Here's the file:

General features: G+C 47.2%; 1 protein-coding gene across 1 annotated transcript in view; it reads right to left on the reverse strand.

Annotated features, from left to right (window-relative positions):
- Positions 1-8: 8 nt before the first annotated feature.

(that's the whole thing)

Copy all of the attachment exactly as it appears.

General features: G+C 47.2%; 1 protein-coding gene across 1 annotated transcript in view; it reads right to left on the reverse strand.

Annotated features, from left to right (window-relative positions):
- Positions 1-8: 8 nt before the first annotated feature.